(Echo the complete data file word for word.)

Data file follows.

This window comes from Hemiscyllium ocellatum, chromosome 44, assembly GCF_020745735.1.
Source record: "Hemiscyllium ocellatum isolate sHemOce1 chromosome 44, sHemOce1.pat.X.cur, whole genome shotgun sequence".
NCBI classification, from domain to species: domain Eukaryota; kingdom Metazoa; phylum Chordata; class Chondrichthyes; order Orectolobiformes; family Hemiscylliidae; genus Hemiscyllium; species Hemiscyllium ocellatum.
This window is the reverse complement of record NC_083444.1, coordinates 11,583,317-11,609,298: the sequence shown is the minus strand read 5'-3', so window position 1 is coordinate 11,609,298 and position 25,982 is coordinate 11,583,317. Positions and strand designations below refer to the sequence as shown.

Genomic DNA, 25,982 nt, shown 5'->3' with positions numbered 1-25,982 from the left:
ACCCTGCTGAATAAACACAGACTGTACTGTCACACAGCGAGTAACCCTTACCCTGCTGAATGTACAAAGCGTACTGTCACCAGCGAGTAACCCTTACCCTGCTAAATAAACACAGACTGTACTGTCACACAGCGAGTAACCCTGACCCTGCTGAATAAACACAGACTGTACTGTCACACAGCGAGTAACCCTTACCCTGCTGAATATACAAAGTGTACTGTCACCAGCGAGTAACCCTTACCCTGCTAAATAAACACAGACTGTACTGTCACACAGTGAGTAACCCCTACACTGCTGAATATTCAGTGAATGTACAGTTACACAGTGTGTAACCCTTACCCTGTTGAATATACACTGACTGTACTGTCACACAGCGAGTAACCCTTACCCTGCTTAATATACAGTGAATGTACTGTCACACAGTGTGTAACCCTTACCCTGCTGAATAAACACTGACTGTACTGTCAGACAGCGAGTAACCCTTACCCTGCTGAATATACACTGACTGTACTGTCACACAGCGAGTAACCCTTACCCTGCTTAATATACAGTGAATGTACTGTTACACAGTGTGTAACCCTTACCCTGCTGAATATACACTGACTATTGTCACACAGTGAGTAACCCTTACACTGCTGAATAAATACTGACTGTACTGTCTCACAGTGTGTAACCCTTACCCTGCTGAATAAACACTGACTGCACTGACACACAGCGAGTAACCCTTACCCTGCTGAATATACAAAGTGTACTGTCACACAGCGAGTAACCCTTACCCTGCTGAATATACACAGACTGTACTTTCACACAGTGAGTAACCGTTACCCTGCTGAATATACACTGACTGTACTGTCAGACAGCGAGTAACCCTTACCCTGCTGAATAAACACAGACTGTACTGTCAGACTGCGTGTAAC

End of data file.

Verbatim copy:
This window comes from Hemiscyllium ocellatum, chromosome 44, assembly GCF_020745735.1.
Source record: "Hemiscyllium ocellatum isolate sHemOce1 chromosome 44, sHemOce1.pat.X.cur, whole genome shotgun sequence".
NCBI classification, from domain to species: domain Eukaryota; kingdom Metazoa; phylum Chordata; class Chondrichthyes; order Orectolobiformes; family Hemiscylliidae; genus Hemiscyllium; species Hemiscyllium ocellatum.
This window is the reverse complement of record NC_083444.1, coordinates 11,583,317-11,609,298: the sequence shown is the minus strand read 5'-3', so window position 1 is coordinate 11,609,298 and position 25,982 is coordinate 11,583,317. Positions and strand designations below refer to the sequence as shown.

Genomic DNA, 25,982 nt, shown 5'->3' with positions numbered 1-25,982 from the left:
ACCCTGCTGAATAAACACAGACTGTACTGTCACACAGCGAGTAACCCTTACCCTGCTGAATGTACAAAGCGTACTGTCACCAGCGAGTAACCCTTACCCTGCTAAATAAACACAGACTGTACTGTCACACAGCGAGTAACCCTGACCCTGCTGAATAAACACAGACTGTACTGTCACACAGCGAGTAACCCTTACCCTGCTGAATATACAAAGTGTACTGTCACCAGCGAGTAACCCTTACCCTGCTAAATAAACACAGACTGTACTGTCACACAGTGAGTAACCCCTACACTGCTGAATATTCAGTGAATGTACAGTTACACAGTGTGTAACCCTTACCCTGTTGAATATACACTGACTGTACTGTCACACAGCGAGTAACCCTTACCCTGCTTAATATACAGTGAATGTACTGTCACACAGTGTGTAACCCTTACCCTGCTGAATAAACACTGACTGTACTGTCAGACAGCGAGTAACCCTTACCCTGCTGAATATACACTGACTGTACTGTCACACAGCGAGTAACCCTTACCCTGCTTAATATACAGTGAATGTACTGTTACACAGTGTGTAACCCTTACCCTGCTGAATATACACTGACTATTGTCACACAGTGAGTAACCCTTACACTGCTGAATAAATACTGACTGTACTGTCTCACAGTGTGTAACCCTTACCCTGCTGAATAAACACTGACTGCACTGACACACAGCGAGTAACCCTTACCCTGCTGAATATACAAAGTGTACTGTCACACAGCGAGTAACCCTTACCCTGCTGAATATACACAGACTGTACTTTCACACAGTGAGTAACCGTTACCCTGCTGAATATACACTGACTGTACTGTCAGACAGCGAGTAACCCTTACCCTGCTGAATAAACACAGACTGTACTGTCAGACTGCGTGTAAC